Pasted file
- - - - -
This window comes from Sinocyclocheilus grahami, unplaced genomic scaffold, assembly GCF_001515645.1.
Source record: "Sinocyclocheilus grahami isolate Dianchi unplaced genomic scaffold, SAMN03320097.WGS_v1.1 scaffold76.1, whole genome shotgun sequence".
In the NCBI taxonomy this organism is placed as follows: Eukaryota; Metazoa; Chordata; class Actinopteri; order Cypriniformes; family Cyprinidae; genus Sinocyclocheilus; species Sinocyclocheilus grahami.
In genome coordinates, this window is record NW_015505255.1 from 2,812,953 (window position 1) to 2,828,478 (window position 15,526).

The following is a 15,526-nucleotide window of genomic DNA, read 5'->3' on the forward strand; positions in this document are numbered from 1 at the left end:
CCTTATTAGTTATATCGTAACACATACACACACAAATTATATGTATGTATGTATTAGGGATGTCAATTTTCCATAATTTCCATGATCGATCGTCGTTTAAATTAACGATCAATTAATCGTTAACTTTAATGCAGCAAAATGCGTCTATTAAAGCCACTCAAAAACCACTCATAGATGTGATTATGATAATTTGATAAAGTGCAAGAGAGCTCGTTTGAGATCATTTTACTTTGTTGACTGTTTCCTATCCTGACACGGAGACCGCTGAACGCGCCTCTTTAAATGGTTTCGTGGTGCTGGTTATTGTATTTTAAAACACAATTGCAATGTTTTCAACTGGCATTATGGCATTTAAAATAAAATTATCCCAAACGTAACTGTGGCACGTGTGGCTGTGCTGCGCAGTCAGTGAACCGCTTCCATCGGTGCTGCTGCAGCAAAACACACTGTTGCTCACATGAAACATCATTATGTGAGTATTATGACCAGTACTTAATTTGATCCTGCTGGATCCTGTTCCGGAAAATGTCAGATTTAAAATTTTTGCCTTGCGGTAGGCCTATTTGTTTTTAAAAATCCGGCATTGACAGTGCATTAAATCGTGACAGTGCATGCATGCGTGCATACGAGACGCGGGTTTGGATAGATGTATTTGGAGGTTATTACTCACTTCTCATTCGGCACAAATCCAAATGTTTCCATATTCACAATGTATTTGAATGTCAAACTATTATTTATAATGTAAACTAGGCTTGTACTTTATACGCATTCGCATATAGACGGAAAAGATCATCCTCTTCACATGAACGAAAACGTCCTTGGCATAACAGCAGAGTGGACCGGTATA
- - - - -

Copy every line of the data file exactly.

This window comes from Sinocyclocheilus grahami, unplaced genomic scaffold, assembly GCF_001515645.1.
Source record: "Sinocyclocheilus grahami isolate Dianchi unplaced genomic scaffold, SAMN03320097.WGS_v1.1 scaffold76.1, whole genome shotgun sequence".
In the NCBI taxonomy this organism is placed as follows: Eukaryota; Metazoa; Chordata; class Actinopteri; order Cypriniformes; family Cyprinidae; genus Sinocyclocheilus; species Sinocyclocheilus grahami.
In genome coordinates, this window is record NW_015505255.1 from 2,812,953 (window position 1) to 2,828,478 (window position 15,526).

The following is a 15,526-nucleotide window of genomic DNA, read 5'->3' on the forward strand; positions in this document are numbered from 1 at the left end:
CCTTATTAGTTATATCGTAACACATACACACACAAATTATATGTATGTATGTATTAGGGATGTCAATTTTCCATAATTTCCATGATCGATCGTCGTTTAAATTAACGATCAATTAATCGTTAACTTTAATGCAGCAAAATGCGTCTATTAAAGCCACTCAAAAACCACTCATAGATGTGATTATGATAATTTGATAAAGTGCAAGAGAGCTCGTTTGAGATCATTTTACTTTGTTGACTGTTTCCTATCCTGACACGGAGACCGCTGAACGCGCCTCTTTAAATGGTTTCGTGGTGCTGGTTATTGTATTTTAAAACACAATTGCAATGTTTTCAACTGGCATTATGGCATTTAAAATAAAATTATCCCAAACGTAACTGTGGCACGTGTGGCTGTGCTGCGCAGTCAGTGAACCGCTTCCATCGGTGCTGCTGCAGCAAAACACACTGTTGCTCACATGAAACATCATTATGTGAGTATTATGACCAGTACTTAATTTGATCCTGCTGGATCCTGTTCCGGAAAATGTCAGATTTAAAATTTTTGCCTTGCGGTAGGCCTATTTGTTTTTAAAAATCCGGCATTGACAGTGCATTAAATCGTGACAGTGCATGCATGCGTGCATACGAGACGCGGGTTTGGATAGATGTATTTGGAGGTTATTACTCACTTCTCATTCGGCACAAATCCAAATGTTTCCATATTCACAATGTATTTGAATGTCAAACTATTATTTATAATGTAAACTAGGCTTGTACTTTATACGCATTCGCATATAGACGGAAAAGATCATCCTCTTCACATGAACGAAAACGTCCTTGGCATAACAGCAGAGTGGACCGGTATA